Monsanto’s Toxic Legacy
US agro-chemical giant Monsanto has been at the forefront of developing and marketing risky and unnatural genetically modified (GM) seeds. In addition to producing and promoting these artificial and unsafe “food” products, the company has a long legacy of producing toxic chemicals, non-biodegradable plastics and artificial food additives. Monsanto’s toxic pesticide “Roundup” is used extensively on food crops, vegetation, road-sides, railway lines and in water-courses, poisoning our food and contaminating our environment. Yet precious little has been done to monitor and manage its environmental impacts.
Monsanto even arrogantly claims to “own” life itself through patents on seeds. The company is notorious for persecuting small farmers who save seeds from one season to the next. Replanting farm-saved seed as old as agriculture itself.
Monsanto also aggressively prevents and undermines consumer efforts to get accurate labelling of GM foods.
In South Africa
Monsanto owns around 50% of South Africa’s entire maize seed market, and has an absolute monopoly over the country’s GM market. More than 80% of maize, 90% of soyabean and 100% of cottonseed sold this season were GM, all belonging to Monsanto. Yet, the majority of South Africans are completely in the dark about the risky and extremely dangerous food they consume everyday and have been doing so for more than a decade.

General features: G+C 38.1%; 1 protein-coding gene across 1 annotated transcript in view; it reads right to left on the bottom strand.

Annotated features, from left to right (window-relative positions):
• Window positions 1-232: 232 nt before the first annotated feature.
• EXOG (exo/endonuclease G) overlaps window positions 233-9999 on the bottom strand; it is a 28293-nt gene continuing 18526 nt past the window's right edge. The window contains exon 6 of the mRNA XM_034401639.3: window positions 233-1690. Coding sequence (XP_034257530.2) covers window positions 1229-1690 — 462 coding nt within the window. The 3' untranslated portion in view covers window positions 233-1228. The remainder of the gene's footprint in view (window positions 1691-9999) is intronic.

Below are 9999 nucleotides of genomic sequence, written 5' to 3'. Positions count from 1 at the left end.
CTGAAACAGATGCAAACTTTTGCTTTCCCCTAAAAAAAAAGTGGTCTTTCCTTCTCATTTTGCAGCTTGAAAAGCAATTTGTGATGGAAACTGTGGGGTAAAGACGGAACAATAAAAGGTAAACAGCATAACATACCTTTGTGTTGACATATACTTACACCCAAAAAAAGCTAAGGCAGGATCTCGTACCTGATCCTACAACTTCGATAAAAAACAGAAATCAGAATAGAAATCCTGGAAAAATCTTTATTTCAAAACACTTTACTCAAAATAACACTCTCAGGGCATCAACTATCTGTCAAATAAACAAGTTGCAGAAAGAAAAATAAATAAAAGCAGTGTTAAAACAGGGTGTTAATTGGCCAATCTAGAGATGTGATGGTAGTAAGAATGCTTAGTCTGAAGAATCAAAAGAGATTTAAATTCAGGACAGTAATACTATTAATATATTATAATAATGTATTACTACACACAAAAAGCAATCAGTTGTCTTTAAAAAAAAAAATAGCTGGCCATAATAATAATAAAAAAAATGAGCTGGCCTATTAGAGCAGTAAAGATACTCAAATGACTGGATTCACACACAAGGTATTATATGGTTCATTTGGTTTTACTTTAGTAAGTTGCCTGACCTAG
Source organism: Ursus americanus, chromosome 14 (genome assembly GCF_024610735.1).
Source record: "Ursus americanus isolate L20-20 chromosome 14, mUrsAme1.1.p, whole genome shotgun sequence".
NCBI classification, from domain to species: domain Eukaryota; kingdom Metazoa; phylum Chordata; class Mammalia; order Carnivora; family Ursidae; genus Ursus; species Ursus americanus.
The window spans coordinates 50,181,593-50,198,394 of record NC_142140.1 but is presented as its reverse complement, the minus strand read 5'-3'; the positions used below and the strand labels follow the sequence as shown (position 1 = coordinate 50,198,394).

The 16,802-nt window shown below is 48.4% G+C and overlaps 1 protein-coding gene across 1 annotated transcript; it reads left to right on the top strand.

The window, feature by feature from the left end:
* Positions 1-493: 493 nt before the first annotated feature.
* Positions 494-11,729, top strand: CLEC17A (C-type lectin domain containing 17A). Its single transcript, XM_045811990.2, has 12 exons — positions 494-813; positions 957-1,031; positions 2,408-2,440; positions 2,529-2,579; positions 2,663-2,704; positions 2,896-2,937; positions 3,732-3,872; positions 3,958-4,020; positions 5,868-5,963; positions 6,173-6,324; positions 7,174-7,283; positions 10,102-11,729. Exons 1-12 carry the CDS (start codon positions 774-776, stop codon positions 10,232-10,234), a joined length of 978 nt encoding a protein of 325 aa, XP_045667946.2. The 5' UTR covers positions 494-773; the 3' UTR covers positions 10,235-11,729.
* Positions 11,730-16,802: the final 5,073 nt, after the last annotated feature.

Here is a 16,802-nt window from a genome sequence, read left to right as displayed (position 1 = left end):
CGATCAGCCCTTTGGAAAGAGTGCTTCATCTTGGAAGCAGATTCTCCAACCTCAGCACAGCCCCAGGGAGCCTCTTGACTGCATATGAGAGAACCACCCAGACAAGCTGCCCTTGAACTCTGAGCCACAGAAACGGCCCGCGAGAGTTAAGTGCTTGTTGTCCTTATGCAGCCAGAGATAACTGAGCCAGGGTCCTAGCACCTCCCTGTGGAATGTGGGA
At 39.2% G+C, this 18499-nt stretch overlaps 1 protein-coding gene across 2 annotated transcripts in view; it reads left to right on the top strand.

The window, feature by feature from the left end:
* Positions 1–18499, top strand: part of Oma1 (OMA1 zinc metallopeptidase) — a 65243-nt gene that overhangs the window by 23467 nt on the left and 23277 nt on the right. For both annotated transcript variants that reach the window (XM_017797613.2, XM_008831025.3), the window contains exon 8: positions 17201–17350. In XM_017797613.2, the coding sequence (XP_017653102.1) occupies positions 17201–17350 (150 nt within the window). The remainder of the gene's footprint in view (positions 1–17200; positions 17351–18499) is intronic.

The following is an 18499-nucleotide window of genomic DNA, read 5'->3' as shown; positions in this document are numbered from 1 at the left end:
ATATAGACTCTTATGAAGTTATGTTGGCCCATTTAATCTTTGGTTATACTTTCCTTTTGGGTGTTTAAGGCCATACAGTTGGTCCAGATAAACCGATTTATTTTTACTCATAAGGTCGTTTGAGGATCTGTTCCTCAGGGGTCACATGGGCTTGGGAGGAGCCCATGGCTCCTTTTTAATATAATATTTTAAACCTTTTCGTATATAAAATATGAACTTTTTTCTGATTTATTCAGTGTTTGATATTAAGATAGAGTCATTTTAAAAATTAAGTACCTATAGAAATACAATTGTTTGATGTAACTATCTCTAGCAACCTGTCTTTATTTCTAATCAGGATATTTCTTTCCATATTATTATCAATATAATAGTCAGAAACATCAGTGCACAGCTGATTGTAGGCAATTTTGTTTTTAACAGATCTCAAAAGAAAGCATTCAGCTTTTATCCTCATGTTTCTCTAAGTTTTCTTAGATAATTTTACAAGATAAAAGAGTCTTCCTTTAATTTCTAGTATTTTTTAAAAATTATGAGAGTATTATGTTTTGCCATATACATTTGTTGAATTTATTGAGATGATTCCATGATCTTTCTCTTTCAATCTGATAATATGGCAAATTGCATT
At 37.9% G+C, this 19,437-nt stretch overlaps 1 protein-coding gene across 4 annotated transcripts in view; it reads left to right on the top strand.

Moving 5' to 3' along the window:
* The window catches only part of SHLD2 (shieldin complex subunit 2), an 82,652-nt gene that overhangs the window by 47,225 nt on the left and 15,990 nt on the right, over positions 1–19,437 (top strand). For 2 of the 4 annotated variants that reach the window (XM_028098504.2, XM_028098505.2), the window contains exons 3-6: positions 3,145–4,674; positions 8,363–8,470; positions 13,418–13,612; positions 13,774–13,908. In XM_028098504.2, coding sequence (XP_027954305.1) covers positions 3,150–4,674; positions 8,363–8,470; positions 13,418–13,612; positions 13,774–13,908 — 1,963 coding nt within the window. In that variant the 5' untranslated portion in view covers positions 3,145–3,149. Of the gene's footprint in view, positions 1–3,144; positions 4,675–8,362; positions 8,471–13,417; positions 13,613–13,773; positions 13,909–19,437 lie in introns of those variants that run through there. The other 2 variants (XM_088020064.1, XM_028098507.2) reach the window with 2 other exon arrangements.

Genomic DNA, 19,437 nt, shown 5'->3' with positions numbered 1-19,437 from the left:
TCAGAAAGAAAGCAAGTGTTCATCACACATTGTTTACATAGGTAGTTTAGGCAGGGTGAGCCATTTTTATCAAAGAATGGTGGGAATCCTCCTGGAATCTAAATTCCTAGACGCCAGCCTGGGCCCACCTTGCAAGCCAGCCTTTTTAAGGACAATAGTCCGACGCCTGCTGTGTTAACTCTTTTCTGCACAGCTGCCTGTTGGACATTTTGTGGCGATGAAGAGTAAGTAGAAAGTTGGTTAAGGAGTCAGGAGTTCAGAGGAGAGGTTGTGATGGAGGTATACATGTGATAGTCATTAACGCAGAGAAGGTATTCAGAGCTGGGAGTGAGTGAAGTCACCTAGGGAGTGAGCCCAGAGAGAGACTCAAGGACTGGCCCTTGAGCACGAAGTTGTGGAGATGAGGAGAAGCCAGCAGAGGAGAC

Although Monsanto has obtained approval from the South African government and is supported by commercial businesses that stand to profit from GMOs – large food producers, the animal feed industry, and agri-business in general – many small producers, family and organic farmers, consumers and independent advocacy groups vehemently oppose the use of GMOs in agriculture production.
Studies strongly suggest that GMOs pose serious long-term health impacts. Since maize is a staple food item in the diet of many millions of South Africans, Monsanto could be laying the groundwork for a public health disaster.
Organisers of the protest invite all South Africans who are concerned about the health and control of their food supply to join this peaceful protest action on the day.
Food Sovereignty movements and activists share commitments to certain key principles and values such as:
– Defending the right to sufficient, healthy and culturally appropriate food for all;
– Ensuring local, democratic control over our entire food system;
– Supporting local food producers and local communities;
– Protecting the land, water, animals and plants we depend on to live.
For More Information:
– Monsanto Factsheet from African Centre for Biosafety
Thanks to Food sovereignty for the information above http://foodsovgp.wordpress.com/